Ukraine Conflict: Day 60 (Two Month Summary, Part I)

Now that two months have passed since the Russian invasion on Feburary 24th, 2022, let’s review the conflict so far. In this brief, we’ll cover the story leading up to the eve of the Russian invasion.

The conflict between Russia and Ukraine began effectively in 2014, with the annexation of the Crimea and the establishment of two separatist states in East Donbas: Luhansk and Donetsk. Fighting continued in a limited manner across this Eastern front for 8 years, with notable news events including the downing of Malaysian Airlines Flight MH17.

Background and Preparations

During this time, both militaries evolved significantly. The Ukrainian military benefited from an influx of NATO weaponry and training, with hundreds of thousands of troops trained by the US Army in Yavoriv military base and in the United States, while the UK trained 22,000 troops through Operation Orbital. The Ukrainian military was not fit for purpose in 2014: of its standing strength of 155,000 men, only an estimated 6,000 were capable of immediate combat operations. When Russia seized the Crimea, up to half the Ukrainian garrison defected, while others surrendered or fled. Minimal resistance was offered.

By 2022, the Ukrainian army boasted a standing strength of 190,000 men under arms, with a further 900,000 reservists. It had been reorganised into a modern fighting force, with well-maintained armoured divisions and four Naval Infantry Brigades modelled after the US Marines. Ukraine’s oligarchs — the real power players in its politics, and owners of most of the country’s industry — stepped up to the plate by providing finance for specific military formations, reminiscent of how mediaeval barons equipped their own personal fighting forces.

Immediately before the commencement of hostilities in 2022, Ukraine further benefited from a swathe of military aid, including MANPADs and ATGMs (of which the 2,000 British-supplied NLAW anti-tank weapons proved particularly inmpactful in the early stages of the invasion). They also benefit from what appears to be the combined military intelligence of the whole of NATO, from satellites to cryptology to AWACS.

Russia also reorganised its army to a considerable degree during this 8 year period. Following 2014, Russia became more committed to intervention in Syria to protect its longstanding ally Bashar al-Assad. This saw several elite formations deployed to the conflict, and operational lessons learned regarding the deployment of combat drones alongside precise artillery fire, and the co-ordination of ground forces with VKS airstrikes. 

The ‘Rosgvardia’ militia was also formed in 2016; a bizarre hybrid of militarised police or police-ified military, that has recently been responsible for holding occupied territories in Ukraine. It has been theorised that the primary purpose of the Rosgvardia is to prevent US-backed ‘colour revolutions’ in Russia and its allied nations, such as that seen in Ukraine in 2013-14, and across the Arab world in 2011.

The heavily-equipped Battalion Tactical Group (BTG) formation was used extensively during the proxy war between Russia and Ukraine, and experienced a reasonable degree of tactical success against Ukrainian Army formations. Partly motivated by this experience, Russia expanded its BTG complement from 96 groups to 168.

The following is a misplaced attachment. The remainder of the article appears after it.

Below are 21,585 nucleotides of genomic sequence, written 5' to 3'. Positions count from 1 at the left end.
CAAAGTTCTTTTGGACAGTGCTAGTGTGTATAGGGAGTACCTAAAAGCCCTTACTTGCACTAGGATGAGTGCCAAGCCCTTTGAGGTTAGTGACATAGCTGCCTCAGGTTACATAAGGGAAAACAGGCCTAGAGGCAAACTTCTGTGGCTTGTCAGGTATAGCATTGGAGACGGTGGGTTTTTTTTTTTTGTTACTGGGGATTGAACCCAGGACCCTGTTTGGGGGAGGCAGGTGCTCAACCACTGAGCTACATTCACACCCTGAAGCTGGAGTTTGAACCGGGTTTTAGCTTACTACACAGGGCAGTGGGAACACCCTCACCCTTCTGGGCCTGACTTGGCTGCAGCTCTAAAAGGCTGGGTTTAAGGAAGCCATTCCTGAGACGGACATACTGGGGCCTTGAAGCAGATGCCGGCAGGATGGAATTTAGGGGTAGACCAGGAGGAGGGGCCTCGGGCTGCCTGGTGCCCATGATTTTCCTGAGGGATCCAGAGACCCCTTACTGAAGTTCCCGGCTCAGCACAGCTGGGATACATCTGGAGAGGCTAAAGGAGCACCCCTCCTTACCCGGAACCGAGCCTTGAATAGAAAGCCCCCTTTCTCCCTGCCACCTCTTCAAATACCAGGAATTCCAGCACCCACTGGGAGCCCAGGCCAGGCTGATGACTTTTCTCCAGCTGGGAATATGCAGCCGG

The Eve of War

In the spring of 2021, shortly after President Biden had taken office in the United States, around 50 Russian BTGs were deployed to the regions of Russia bordering Ukraine (approximately 100,000 troops). Two Russian military exercises were held in 2021, with the second exercise (ZAPAD-21) taking place in September. Each exercise saw large numbers of Russian troops arrive near the border of Ukraine, with relatively small numbers withdrawing once the exercise was completed. Military analysts across the West were alarmed, with many theorising that a Russian invasion of Ukraine would commence in 2021.

However, there was no invasion. Analysts pointed out the fact that the necessary logistics, medical, and supply infrastructure for an invasion had yet to be built. The overall impression in the West was that this buildup of military force constituted a case of ‘coercive diplomacy’ with Russia demonstrating its military strength in order to force concessions regarding Ukraine’s drift towards NATO.

In response to the spring buildup of troops, America and NATO commenced a series of joint exercises in and around Ukraine. A large NATO naval exercise took place that summer in the Black Sea, codenamed Sea Breeze, and included 40 vessels from 32 NATO countries. The Rapid Trident exercise saw 300 American soldiers working with 6,000 Ukrainian and other NATO troops in a military exercise in Yavoriv, Western Ukraine. 

During late 2021 and early 2022, Russia gathered the remainder of its invasion force around the borders of Ukraine, with a large military exercise in Belarus prompting much speculation regarding their intentions. Ultimately, many thought that this was another case of coercive diplomacy, and that the diplomatic and economic costs of military action far outweighed the potential benefits (the military cost of an invasion were rarely considered worth mentioning). Yet invade they did, at dawn on February 24th, 2022, shortly following a state visit to China’s Winter Olympics by President Putin.

Part Two

In the second part of this analysis, we will summarise the early stages of the Russian invasion in light of more recent developments in the conflict.

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